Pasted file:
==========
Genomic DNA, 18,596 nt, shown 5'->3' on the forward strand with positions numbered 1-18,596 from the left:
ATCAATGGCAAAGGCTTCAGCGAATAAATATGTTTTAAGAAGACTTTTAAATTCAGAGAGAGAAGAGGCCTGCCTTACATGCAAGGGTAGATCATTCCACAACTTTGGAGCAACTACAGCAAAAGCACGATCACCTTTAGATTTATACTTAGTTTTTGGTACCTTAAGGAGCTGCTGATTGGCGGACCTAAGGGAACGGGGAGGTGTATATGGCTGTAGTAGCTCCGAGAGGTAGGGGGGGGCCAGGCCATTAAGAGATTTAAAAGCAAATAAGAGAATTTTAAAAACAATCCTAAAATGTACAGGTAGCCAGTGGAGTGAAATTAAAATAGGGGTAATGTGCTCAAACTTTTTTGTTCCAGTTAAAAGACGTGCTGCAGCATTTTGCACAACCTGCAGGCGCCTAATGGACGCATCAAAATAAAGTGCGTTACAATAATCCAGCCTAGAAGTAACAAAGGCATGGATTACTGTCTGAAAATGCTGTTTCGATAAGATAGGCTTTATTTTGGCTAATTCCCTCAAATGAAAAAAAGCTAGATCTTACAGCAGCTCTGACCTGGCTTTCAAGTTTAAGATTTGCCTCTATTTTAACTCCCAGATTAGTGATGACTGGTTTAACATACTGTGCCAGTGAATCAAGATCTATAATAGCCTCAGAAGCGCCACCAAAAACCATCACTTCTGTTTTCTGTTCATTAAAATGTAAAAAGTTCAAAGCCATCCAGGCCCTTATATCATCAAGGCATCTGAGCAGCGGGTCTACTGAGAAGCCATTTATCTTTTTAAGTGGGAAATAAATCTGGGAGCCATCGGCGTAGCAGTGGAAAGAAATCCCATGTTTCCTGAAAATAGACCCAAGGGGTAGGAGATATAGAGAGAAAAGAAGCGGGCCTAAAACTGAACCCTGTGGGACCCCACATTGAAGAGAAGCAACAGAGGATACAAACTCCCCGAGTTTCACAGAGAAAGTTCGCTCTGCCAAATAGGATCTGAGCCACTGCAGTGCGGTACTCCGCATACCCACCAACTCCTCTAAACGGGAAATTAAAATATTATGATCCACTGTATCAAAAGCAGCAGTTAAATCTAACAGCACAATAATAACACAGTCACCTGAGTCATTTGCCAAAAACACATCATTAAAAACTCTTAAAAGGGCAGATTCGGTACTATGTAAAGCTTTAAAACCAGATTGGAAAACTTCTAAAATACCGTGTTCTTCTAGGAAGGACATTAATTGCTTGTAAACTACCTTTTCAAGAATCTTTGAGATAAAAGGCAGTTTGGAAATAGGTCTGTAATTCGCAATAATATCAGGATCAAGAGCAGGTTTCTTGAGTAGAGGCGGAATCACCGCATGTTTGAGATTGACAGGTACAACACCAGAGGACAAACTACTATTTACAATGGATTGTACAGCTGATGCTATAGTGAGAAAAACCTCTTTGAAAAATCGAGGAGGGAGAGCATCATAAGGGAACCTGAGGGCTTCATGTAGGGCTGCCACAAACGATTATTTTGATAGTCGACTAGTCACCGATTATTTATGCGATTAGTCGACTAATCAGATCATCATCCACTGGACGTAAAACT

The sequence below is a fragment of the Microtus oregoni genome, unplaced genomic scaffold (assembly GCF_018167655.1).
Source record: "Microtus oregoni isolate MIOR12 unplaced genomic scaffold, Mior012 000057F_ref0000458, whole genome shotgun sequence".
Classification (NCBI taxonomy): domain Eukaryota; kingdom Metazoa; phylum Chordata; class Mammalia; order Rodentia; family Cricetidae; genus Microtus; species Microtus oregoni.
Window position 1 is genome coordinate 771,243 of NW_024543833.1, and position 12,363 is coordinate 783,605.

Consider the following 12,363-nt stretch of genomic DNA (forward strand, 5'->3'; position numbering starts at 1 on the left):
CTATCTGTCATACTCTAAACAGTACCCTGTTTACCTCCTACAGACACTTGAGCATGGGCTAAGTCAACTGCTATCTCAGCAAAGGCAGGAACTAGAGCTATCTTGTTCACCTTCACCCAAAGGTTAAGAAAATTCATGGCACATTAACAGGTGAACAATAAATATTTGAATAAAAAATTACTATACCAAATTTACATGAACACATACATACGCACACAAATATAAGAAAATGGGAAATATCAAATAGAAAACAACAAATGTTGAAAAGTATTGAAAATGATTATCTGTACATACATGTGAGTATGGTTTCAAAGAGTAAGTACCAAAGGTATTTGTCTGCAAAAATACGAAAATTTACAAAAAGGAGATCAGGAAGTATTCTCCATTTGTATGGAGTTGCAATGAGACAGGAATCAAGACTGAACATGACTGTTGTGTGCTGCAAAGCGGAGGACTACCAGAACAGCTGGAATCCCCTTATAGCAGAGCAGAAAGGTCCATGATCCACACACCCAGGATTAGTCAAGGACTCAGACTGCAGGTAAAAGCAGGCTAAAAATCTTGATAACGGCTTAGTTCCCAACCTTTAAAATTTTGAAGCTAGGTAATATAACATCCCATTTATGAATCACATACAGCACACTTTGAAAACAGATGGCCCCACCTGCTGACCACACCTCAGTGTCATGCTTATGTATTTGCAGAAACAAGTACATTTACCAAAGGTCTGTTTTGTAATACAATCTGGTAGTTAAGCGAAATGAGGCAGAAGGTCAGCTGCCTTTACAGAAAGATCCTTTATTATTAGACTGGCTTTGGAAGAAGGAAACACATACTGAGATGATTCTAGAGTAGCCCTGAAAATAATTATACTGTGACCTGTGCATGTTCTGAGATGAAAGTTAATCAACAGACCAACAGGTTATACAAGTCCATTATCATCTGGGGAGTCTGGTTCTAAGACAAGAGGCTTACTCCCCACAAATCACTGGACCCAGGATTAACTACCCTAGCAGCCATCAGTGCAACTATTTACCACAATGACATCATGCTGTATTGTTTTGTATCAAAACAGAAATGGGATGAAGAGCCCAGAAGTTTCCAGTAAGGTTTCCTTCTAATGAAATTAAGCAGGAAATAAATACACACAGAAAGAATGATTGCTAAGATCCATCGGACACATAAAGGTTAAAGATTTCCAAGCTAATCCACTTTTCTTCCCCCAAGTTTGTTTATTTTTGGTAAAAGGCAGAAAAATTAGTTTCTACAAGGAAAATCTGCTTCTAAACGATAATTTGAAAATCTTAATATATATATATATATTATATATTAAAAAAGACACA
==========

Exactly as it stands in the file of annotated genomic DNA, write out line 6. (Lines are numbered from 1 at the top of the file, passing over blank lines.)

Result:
Window position 1 is genome coordinate 771,243 of NW_024543833.1, and position 12,363 is coordinate 783,605.